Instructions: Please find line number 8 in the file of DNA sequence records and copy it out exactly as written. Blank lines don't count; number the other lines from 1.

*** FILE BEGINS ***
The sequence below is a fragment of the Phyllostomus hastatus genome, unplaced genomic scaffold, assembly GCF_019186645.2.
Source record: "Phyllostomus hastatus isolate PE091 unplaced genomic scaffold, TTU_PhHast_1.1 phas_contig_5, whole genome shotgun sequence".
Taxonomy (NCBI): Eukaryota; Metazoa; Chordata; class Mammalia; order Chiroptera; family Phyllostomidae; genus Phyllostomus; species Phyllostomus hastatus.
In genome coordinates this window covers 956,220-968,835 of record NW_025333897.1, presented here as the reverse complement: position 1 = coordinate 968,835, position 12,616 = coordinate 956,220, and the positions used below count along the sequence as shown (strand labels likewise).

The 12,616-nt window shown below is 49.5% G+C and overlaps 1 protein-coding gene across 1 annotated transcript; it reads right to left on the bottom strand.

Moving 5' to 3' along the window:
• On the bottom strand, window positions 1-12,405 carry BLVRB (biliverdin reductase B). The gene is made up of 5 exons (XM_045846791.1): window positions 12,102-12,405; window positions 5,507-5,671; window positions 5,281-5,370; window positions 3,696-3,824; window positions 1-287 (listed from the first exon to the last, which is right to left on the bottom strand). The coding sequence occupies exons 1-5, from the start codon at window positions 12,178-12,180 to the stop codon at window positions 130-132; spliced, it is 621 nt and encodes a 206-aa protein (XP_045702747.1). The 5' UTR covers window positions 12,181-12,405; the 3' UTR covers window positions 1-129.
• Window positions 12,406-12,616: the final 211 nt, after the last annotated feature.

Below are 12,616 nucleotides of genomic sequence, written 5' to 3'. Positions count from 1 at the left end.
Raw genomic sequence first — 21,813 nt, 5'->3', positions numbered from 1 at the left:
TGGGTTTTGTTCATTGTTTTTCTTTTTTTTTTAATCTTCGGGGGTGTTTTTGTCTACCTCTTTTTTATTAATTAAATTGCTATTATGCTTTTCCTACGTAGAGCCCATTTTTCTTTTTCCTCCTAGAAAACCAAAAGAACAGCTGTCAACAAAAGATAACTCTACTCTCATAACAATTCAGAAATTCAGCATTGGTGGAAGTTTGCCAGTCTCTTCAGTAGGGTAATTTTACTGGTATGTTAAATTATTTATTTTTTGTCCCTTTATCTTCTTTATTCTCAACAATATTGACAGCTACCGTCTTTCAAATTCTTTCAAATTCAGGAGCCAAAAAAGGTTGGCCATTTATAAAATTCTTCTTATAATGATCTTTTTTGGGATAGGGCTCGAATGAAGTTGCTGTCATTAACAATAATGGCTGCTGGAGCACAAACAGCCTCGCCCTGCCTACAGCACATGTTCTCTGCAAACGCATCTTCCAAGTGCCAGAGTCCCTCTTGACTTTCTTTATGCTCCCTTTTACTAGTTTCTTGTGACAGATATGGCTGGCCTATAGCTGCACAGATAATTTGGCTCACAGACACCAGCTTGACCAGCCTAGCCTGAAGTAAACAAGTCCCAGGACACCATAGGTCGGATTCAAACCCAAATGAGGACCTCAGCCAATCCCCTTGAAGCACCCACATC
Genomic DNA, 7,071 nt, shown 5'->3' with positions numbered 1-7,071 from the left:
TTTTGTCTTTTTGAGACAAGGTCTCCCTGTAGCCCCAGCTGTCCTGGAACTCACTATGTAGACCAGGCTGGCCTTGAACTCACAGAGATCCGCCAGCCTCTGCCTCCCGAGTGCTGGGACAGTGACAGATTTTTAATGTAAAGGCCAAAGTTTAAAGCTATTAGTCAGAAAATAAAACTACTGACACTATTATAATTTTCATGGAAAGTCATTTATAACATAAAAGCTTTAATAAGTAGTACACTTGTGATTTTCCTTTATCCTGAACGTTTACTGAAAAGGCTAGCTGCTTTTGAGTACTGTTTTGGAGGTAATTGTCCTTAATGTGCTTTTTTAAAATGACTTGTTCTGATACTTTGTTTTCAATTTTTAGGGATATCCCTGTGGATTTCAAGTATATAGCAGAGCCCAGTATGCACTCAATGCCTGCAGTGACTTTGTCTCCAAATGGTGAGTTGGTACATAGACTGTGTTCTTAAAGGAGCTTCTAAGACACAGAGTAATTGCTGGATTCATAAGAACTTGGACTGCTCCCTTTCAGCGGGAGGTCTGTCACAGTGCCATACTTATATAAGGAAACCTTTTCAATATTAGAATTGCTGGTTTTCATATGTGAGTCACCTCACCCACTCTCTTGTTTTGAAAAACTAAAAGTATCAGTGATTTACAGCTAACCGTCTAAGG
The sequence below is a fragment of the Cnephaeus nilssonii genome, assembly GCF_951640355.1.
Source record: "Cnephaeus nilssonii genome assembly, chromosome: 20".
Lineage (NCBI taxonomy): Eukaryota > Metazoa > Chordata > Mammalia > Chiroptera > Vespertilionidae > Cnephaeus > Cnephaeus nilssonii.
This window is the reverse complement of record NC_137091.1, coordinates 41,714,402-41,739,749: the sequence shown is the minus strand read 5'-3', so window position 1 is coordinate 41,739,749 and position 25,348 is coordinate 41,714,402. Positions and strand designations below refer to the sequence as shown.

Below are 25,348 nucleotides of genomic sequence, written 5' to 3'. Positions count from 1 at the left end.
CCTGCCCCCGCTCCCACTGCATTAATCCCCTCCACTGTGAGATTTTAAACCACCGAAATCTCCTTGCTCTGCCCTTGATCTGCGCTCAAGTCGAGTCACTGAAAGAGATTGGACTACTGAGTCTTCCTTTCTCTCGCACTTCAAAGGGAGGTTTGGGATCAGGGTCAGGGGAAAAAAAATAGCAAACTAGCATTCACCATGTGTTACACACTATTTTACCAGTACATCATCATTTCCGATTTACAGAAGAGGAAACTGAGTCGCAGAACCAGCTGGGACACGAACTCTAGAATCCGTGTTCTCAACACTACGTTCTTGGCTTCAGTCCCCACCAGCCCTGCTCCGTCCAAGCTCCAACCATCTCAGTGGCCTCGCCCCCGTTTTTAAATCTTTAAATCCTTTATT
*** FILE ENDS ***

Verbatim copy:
• Window positions 12,406-12,616: the final 211 nt, after the last annotated feature.